Bridget Foley’s Diary: The César Story of Adèle H.

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The best walk of Paris Fashion week wasn’t Kendall Jenner or the dual-generation Hadids, or even Naomi Campbell at Kenneth Ize. The best walk was Adèle Haenel, who marched out of Friday night’s César Awards after Roman Polanski won the prize for Best Director for “J’accuse” (English title: “An Officer and a Spy”). “La honte! La honte!” Haenel said while exiting the theater. “Shame! Shame!”

As has now been widely reported, Haenel is the first French actress to have made a sexual abuse claim against a powerful man. A former child actress, in November, she said that she was harassed and touched inappropriately by the director Christophe Ruggia beginning when she was 12 years old. He has denied her accusations. Haenel has since become something of a nucleus for the #MeToo movement in France, where she’s well-known. She’s now set for breakout recognition in the United States, given the buzz around her film “Portrait of a Lady on Fire,” which garnered 10 César nominations, including her own, for Best Actress. It won only one award, for Best Cinematography.

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Polanski has been famously and comfortably on the lam from the United States since 1978, when he fled the country prior to sentencing after his guilty plea for drugging and raping a 13-year-old girl. He found a warm welcome among French aesthetes. Not that he was initially shunned by the Hollywood cognoscenti. Numerous Americans were among the 100-plus swells who signed a letter “demanding” his release after he was arrested in Switzerland on the outstanding warrant in 2009. Turns out, it was unnecessary; he eluded the law again.

But the world is a very different place now than it was in 2009, or for that matter in 2014, when Polanski won the last of his four other Best Director Césars, for “Venus in Fur.” Or is it? The film’s recognition by the César Academy — “J’accuse” garnered 12 nominations, more than any other film — caused outrage among feminist groups, and before the awards, France’s Culture Minister Franck Riester said that a win for Polanski would be symbolically bad. Polanski decided to stay away from the awards ceremony, but not before painting himself as a victim. “Activists are already threatening me with a public lynching, with some saying they are going to protest outside,” he said in a statement. “What place can there be in such deplorable conditions for a film about the defense of truth, the fight for justice, blind hate and anti-Semitism?” So he’s not only a victim, but a crusader of the greater good. (“J’accuse” is about the Dreyfus affair.) Ultimately, the brouhaha led the entire board of the Césars to resign in unison.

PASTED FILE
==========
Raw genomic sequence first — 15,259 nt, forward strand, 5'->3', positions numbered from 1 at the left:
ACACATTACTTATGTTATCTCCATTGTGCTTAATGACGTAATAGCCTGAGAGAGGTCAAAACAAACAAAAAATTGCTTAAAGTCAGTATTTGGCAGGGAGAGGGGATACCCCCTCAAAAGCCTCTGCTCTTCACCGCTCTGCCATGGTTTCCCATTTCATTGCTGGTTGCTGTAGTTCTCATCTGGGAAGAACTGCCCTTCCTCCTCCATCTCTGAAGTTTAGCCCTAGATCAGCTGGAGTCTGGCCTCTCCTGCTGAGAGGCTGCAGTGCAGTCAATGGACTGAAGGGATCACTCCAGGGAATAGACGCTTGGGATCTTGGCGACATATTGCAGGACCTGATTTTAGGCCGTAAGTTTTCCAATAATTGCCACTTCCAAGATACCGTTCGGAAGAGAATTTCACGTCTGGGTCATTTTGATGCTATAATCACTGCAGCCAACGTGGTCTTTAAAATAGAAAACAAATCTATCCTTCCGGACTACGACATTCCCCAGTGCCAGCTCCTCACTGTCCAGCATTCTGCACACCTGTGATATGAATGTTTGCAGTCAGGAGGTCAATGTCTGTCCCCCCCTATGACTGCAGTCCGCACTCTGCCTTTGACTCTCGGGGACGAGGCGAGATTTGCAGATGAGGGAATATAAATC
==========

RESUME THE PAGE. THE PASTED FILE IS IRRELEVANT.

Yet Polanski still won. That means more voters voted for him than for any other director. Perhaps more distressing than Polanski’s César win is that he’s also won among a larger constituency — the public. “J’accuse” is a box-office hit in France. In 2020, how can that be? Should we infer that many people still wear blinders when evaluating the work of an “artist?” Does talent excuse depravity?

Certainly, there will always be intellectual handwringing about separating the art from the artist. But artists are people who make their art for other people. I won’t pretend to know Adèle Haenel’s mind, but her walkout felt like more than a political statement. It came across as a bold, brave visual reminder: There is human cost to continuing to reward the Roman Polanskis of the world. You can’t celebrate the man’s work without concluding that its creative merits outweigh the horrific real-world consequences of his personal actions.

Should we isolate art from artist? Last night, several artists made it clear with their words and with their feet that we should not. Haenel was joined in her walkout by her film’s director, Céline Sciamma, and several other actresses. Comedian Florence Foresti, who hosted the awards and opened with several barbs at Polanski’s nominations, did not return to the stage after the Director prize was announced. Regardless of its artistic merits, “J’accuse” will forever be linked with one indelible scene: A striking woman in a black dress storming out of a theater in protest. The Césars got it wrong. Adèle Haenel, and those who joined her, won the night.

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